He was far from a perfect man.
There is a better version of ourselves that we can pursue. There are deeper meanings we can invent for our lives. There is nothing written (worth reading) that says that a person must never fall down or err, or speak the wrong words at the wrong time. We're allowed to fail. It's what we learn from that failure that matters.
Call whatever larger meaning you discover for yourself whatever you want to, but do it the respect of answering it honestly. "By their fruits you will know them". Whatever you think of Ted Kennedy personally, the words he spoke at his brother's eulogy make me want to the best version of myself I can be. Listen:
A few more thoughts:
Everyone will be mulling over Kennedy's legacy this week. We'll hear every opinion under the sun as to whether or not his policies were good or bad*, what kind of man he was, and how he fits into American history. It will all be very interesting. What interests me right now is something that occurred to me on the ride back from my sons' soccer practices tonight. Kennedy's story is a great example of the notion of redemption. Kennedy made many mistakes in his life, and inherited a significant family legacy. It wouldn't have been surprising if he had fallen into a certain kind of despair, wallowing in his own degeneracy and defeat, as other members of his family have done. But that's not what he did. Through a variety of tribulations, he seems to have learned from his mistakes and misfortunes, rolled up his sleeves, and went to work. He fought ferociously for what he believed in, but not in a way that belittled his opponents. He passed a significant amount of landmark legislation, much of which I agree with, and think made our country a better one.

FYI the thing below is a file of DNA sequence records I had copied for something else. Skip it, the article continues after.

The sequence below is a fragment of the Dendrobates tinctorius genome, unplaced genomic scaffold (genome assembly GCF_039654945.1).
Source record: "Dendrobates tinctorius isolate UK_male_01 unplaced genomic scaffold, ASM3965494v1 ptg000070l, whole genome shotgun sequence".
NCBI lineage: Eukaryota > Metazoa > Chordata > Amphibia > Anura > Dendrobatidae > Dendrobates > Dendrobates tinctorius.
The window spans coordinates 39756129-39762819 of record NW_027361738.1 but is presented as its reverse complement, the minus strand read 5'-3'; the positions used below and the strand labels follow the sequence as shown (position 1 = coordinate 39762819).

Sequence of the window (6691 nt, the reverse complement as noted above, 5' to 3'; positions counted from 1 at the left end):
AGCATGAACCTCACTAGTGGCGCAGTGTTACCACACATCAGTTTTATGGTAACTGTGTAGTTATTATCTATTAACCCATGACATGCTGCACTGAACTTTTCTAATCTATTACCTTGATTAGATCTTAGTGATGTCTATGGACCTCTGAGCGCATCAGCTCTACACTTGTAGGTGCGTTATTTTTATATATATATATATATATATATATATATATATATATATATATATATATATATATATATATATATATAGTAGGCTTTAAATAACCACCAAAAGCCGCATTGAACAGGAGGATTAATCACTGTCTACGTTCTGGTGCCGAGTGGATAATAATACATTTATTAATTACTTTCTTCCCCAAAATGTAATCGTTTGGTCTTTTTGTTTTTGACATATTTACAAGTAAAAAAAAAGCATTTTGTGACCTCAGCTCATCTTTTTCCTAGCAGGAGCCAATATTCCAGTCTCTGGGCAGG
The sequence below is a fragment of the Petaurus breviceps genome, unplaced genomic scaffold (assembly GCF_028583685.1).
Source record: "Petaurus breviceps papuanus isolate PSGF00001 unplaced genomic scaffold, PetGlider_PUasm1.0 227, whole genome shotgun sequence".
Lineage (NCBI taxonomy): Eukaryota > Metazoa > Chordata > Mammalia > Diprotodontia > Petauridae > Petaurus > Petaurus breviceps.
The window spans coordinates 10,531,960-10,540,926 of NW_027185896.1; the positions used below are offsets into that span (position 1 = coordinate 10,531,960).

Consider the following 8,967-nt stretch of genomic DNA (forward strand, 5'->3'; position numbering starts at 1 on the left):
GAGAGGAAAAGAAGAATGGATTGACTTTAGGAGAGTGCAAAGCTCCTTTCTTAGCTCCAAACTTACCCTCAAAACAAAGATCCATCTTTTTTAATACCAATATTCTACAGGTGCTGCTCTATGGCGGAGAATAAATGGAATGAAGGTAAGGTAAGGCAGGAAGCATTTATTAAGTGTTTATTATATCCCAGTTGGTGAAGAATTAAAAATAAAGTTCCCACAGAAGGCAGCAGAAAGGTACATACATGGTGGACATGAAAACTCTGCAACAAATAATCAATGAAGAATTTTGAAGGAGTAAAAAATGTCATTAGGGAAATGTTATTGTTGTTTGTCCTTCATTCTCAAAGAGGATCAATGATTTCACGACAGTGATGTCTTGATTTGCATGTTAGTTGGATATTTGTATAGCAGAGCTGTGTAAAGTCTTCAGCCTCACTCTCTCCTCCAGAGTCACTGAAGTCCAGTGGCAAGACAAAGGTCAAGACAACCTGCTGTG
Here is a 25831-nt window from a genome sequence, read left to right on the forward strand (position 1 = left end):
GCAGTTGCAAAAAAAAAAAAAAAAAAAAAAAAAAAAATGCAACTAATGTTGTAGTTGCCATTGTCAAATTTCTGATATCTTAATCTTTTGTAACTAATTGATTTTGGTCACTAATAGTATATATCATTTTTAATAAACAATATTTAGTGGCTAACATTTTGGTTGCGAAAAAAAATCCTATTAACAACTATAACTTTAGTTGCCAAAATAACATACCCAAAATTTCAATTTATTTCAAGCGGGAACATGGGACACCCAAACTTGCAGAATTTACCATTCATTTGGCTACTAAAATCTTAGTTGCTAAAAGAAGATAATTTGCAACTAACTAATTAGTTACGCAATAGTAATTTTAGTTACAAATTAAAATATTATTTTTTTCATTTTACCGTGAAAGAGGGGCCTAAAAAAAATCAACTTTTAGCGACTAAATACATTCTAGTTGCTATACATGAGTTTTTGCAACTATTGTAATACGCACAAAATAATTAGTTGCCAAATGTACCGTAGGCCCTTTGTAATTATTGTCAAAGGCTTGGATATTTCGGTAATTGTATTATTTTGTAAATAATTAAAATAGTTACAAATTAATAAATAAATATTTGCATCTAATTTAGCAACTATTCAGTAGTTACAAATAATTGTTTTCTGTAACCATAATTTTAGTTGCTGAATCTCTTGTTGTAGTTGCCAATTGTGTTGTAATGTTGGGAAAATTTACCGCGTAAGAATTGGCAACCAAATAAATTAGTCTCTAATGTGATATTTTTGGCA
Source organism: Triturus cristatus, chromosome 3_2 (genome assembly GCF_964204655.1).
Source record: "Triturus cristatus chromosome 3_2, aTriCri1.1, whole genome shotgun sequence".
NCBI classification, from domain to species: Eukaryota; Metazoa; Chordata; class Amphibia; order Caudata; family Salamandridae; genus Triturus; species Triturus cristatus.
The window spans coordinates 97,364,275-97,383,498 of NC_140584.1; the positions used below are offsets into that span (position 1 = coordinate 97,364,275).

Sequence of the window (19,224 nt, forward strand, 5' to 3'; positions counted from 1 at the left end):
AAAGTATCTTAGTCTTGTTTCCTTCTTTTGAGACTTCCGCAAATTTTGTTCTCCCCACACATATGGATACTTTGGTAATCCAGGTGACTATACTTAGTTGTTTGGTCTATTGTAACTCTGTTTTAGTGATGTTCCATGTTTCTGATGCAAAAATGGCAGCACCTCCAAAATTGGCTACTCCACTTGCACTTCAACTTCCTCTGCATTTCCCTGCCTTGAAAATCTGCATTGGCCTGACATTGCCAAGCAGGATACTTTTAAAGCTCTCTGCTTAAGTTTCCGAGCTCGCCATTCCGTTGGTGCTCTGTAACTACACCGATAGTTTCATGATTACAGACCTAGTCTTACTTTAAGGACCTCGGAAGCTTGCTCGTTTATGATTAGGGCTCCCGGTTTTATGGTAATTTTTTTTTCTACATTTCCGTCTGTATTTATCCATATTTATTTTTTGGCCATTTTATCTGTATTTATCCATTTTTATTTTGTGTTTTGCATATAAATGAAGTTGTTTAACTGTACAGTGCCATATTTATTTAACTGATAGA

The notion I'm taking away from Senator Kennedy's passing tonight is that redemption is possible, and that a life surrendered to higher notions is a life lived right, a life deserving of redemption.
*Kos has a good piece up about Kennedy that I agree with and recommend.